> -----Original Message-----
 Here's some great news about Elaine Lawless:

http://archive.showmenews.com/2001/Dec/20011223News005.asp

 Excerpt:
Curators honor 6 MU professors:
  Prestigious awards include higher salaries

-CHRIS BIRK of the Columbia Daily Tribune
 
Sunday, December 23, 2001

                  While there are myriad awards and honors handed out at the University of Missouri-Columbia and within the UM system, the annual Curators' Professorship reigns paramount: Faculty members without outstanding scholarship and an established international reputation need not apply.

               Six MU professors - from the colleges of Education,  Business, and Arts and Science - were recently named recipients of the  prestigious award. They are Dale Cutkosky, a professor of algebraic geometry; Elaine Lawless, who teaches English and women's studies; Lizette Peterson-Homer, a professor of clinical psychology; Robert Reys, a mathematics education professor; Rod Santos, another English department professor; and James Wall Jr., a professor of management.

                  Nominations for the award pass from the four campus chancellors to President Manuel Pacheco, and the Board of Curators makes the final call.

                  "The nomination process requires letters, and the individual has to have a reputation that's not only national but international," said Stephen Lehmkuhle, vice president for academic affairs. "These individuals are clearly our top researchers and scholars."

                  The professorship, which also comes with a $6,000 to $10,000 salary increase, is a way of recognizing faculty members who are of the same status of endowed chairs. MU has more than 35 endowed chairs, which are filled by professionals and academics from outside the university.

                  "The difference between these individuals and our endowed chairs is that these faculty members are our own, whereas the endowed are  individuals we attract from outside," Lehmkuhle said. "These are individuals that have reached the highest status at the university."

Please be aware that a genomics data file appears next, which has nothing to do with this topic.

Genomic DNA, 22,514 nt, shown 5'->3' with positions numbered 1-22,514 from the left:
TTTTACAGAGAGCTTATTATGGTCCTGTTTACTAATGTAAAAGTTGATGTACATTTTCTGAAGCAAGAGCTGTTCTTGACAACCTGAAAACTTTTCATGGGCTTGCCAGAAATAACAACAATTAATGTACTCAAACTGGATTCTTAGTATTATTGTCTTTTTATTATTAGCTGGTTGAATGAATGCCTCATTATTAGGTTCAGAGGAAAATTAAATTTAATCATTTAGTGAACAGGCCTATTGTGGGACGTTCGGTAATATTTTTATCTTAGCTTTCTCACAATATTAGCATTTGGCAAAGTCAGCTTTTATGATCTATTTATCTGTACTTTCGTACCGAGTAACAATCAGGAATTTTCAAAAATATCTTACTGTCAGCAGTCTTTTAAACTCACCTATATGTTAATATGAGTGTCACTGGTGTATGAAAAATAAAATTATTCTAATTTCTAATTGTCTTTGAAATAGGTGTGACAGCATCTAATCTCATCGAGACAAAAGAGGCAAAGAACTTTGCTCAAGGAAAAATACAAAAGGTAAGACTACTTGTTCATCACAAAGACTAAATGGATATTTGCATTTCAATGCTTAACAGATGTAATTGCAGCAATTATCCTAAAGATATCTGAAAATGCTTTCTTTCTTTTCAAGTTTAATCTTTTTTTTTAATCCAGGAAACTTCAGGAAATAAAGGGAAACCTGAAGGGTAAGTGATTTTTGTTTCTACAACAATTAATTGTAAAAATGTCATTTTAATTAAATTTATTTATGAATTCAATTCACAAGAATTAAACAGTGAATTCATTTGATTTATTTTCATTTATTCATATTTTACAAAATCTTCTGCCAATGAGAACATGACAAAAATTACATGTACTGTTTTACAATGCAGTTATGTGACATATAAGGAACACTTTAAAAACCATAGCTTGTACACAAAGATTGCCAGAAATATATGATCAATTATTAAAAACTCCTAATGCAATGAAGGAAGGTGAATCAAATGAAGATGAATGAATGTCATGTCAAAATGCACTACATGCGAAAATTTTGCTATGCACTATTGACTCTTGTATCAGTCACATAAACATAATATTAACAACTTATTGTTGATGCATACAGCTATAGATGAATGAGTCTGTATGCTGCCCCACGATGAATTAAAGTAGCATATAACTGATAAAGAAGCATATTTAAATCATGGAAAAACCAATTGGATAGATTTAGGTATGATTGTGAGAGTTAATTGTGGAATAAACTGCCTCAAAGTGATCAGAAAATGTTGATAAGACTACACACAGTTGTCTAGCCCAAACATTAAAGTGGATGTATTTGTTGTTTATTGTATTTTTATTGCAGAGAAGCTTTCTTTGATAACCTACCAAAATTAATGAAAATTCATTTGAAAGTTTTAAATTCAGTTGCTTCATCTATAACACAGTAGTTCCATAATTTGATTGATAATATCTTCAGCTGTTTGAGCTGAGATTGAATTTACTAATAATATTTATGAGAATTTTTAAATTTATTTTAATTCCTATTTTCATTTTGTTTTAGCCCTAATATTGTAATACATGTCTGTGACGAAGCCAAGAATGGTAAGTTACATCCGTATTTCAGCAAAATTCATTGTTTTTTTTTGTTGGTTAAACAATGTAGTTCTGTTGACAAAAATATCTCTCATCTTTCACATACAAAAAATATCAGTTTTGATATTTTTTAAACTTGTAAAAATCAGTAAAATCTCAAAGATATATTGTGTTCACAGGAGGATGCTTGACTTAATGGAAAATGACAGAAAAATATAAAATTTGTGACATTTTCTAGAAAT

Martin Camargo, chairman of the English department, told  Lawless last spring that he wanted to nominate her for the award. She  gathered a list of people who could vouch for her scholarly work, then waited patiently. Camargo also nominated Santos for the professorship, and curators found room for both applicants.

                  "We did really well in the English department," Lawless said yesterday. "It's the highest rank that a professor can have at the university, and to be in that select group is extraordinary. I feel very honored."

                  Lawless is editor of the Journal of American Folklore and was nominated for president of the American Folklore Society in 1999. She has published five books and won more than 25 awards and fellowships. Still, she said students keep her coming back to the classroom.

                  "In my teaching career, students really come first," she said. "I have undergraduates and graduates that totally energize me. I do a lot outside the classroom ... but rather than disappear into my own research, I make teaching and research interact." . . .

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